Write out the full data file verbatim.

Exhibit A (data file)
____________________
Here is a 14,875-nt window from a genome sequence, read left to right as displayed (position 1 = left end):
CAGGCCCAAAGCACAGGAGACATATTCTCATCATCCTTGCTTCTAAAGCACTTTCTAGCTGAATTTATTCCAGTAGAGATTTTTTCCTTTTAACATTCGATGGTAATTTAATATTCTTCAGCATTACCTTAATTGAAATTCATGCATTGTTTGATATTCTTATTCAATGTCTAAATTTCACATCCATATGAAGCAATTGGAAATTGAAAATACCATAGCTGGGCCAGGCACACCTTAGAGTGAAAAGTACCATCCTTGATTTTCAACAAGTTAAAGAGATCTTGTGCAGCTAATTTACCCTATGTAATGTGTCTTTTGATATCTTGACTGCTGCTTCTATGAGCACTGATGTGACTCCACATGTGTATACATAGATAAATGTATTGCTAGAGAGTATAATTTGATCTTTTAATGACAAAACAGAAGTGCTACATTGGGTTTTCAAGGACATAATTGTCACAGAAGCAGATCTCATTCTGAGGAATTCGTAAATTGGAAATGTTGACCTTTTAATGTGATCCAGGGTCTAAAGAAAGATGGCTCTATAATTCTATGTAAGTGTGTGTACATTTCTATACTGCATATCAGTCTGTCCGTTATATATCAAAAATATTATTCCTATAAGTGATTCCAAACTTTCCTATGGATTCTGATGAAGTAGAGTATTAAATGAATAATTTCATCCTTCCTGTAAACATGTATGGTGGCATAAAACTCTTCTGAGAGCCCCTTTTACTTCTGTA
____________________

Here is a 14,875-nt window from a genome sequence, read left to right as displayed (position 1 = left end):
CAGGCCCAAAGCACAGGAGACATATTCTCATCATCCTTGCTTCTAAAGCACTTTCTAGCTGAATTTATTCCAGTAGAGATTTTTTCCTTTTAACATTCGATGGTAATTTAATATTCTTCAGCATTACCTTAATTGAAATTCATGCATTGTTTGATATTCTTATTCAATGTCTAAATTTCACATCCATATGAAGCAATTGGAAATTGAAAATACCATAGCTGGGCCAGGCACACCTTAGAGTGAAAAGTACCATCCTTGATTTTCAACAAGTTAAAGAGATCTTGTGCAGCTAATTTACCCTATGTAATGTGTCTTTTGATATCTTGACTGCTGCTTCTATGAGCACTGATGTGACTCCACATGTGTATACATAGATAAATGTATTGCTAGAGAGTATAATTTGATCTTTTAATGACAAAACAGAAGTGCTACATTGGGTTTTCAAGGACATAATTGTCACAGAAGCAGATCTCATTCTGAGGAATTCGTAAATTGGAAATGTTGACCTTTTAATGTGATCCAGGGTCTAAAGAAAGATGGCTCTATAATTCTATGTAAGTGTGTGTACATTTCTATACTGCATATCAGTCTGTCCGTTATATATCAAAAATATTATTCCTATAAGTGATTCCAAACTTTCCTATGGATTCTGATGAAGTAGAGTATTAAATGAATAATTTCATCCTTCCTGTAAACATGTATGGTGGCATAAAACTCTTCTGAGAGCCCCTTTTACTTCTGTA